Former President Charles G. Taylor's lawyer in Liberia, Counselor J. Sayma Syrenius Cephus, has written President Ellen Johnson-Sirleaf, requesting her intervention to speedily address his client's demands for retirement benefits, following apparent unfruitful out- of- court settlement with the Justice Ministry here.
Cllr. Cephus' letter addressed to the Liberian Chief Executive reads: "This letter is an SOS call - the last gasp for hope that is being made on behalf of your fellow citizens and friends- two of the most venerated public officials of our great country."
Cllr. Cephus had earlier sought redress from the Supreme Court of Liberia to compel the Sirleaf Administration to pay Ex-President Taylor and former Interim Vice President John D. Gray retirement benefits.
At a conference in the Chamber Justice with Associate Justice Phillip A. Z. Banks, Cephus said state lawyers acknowledged the legitimacy of Taylor and Gray's retirement benefits, but pleaded that the matter be withdrawn for amicable resolution at the Justice Ministry.
But Cllr. Cephus has complained to President Sirleaf that there is no affirmative action coming from the Justice and Finance Ministries, despite series of communications.
"As it appears now, it would seem that there is some queer or perhaps a deliberate attempt by certain officials either to sport with the rights of my clients by downplaying these legitimate constitutional entitlements or create the false and misleading impressions that their actions are sanctioned by Your Excellency's Office, something which is difficult for me to believe or accept," said the tough-spoken defense lawyer, who earlier worked for Taylor's media empire, the defunct Liberia Communications Network.
According to him, the Deputy Finance Minister for Debt Management and Expenditure Angella Cassell- Bush, claimed that former President Taylor is a "civil servant", therefore, he should channel his plight through the Civil Service Agency (CSA), something he termed as laughable and shameful on the part of the minister.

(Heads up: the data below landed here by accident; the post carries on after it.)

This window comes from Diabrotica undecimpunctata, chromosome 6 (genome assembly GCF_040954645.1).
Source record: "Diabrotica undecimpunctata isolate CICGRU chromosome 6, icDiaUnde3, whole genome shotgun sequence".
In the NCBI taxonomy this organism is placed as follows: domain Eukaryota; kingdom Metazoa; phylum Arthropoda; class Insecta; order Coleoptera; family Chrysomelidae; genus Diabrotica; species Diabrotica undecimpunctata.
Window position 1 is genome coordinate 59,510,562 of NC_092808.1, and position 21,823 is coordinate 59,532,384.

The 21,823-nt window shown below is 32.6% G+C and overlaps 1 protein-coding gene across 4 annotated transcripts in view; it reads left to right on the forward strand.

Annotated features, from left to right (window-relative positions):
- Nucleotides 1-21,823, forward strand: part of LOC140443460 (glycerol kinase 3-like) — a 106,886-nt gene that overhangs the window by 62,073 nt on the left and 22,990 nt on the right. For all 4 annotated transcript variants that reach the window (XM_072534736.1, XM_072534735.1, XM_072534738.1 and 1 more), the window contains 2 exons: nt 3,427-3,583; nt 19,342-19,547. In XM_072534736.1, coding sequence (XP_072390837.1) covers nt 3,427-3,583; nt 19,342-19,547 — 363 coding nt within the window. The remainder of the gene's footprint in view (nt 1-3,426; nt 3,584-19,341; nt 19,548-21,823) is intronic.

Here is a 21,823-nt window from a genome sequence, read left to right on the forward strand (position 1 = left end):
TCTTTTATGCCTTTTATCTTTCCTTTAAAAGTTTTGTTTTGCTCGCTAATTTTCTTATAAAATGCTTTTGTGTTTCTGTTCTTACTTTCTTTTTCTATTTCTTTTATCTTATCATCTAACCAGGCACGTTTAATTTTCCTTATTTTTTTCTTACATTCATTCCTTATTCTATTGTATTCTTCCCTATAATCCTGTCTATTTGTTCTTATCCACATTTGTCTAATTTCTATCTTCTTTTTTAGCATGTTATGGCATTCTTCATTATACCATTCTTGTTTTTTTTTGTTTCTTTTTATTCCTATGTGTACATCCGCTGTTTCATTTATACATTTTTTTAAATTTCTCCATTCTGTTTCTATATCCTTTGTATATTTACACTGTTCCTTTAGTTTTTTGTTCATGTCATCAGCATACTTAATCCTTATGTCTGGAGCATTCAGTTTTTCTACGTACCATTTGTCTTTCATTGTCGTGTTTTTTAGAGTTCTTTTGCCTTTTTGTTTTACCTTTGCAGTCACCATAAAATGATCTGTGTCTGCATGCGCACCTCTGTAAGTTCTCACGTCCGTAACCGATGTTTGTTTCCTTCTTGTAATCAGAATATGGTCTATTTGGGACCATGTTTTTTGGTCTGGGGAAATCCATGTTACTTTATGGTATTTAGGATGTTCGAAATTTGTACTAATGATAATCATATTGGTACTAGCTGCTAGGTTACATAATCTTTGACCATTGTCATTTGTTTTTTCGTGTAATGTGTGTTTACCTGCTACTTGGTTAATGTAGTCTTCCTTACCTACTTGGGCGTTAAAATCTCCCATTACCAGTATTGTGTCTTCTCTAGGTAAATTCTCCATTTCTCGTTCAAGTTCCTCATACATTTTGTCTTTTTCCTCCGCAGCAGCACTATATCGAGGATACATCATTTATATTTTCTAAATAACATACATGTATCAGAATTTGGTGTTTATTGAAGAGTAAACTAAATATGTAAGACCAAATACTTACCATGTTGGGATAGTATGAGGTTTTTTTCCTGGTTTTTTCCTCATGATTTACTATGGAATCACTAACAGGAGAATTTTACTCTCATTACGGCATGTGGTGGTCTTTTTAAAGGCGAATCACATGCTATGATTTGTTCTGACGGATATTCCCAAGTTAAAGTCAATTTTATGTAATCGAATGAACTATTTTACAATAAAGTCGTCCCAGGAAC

In a letter dated February 20, 2013 and authorized by Deputy Minister Bush, she however reminded Cllr. Cephus of the Justice Ministry's letter dated January 29, 2013, "rightfully" referring him to the Civil Service Agency, which is the arm of government responsible to handle all matters pertaining to retirement.
But Minister Bush said the CSA was unable to assist the lawyer on grounds that former President Taylor's wife Victoria B. Addison Taylor, had sought judicial remedy.
In another letter dated March 14, 2013 under the signature of Deputy Justice Minister Benedict F. Sannoh, the Justice Ministry acknowledged receipt of Cllr. Cephus' letter and had embarked upon consultations with relevant agencies of government regarding the matter, except that the ministry could not relay government's decision to the counselor by March 15, 2013, as he demanded.
Meanwhile, Cllr. Cephus said the months of January and February have come and gone, and "we are at the doorsteps of the month of April, 2013" but still there is no affirmative action taken by the government lawyers.
Ex-President Taylor resigned and departed Liberia in 2003, when international pressure and various rebel factions' combat compelled him to surrender and subsequently flee to Nigeria amidst an indictment for war crimes by the UN-backed Special Court for Sierra Leone in The Hague where he has been convicted and imprisoned for aiding and abetting RUF rebels in Sierra Leone during his presidency in Liberia.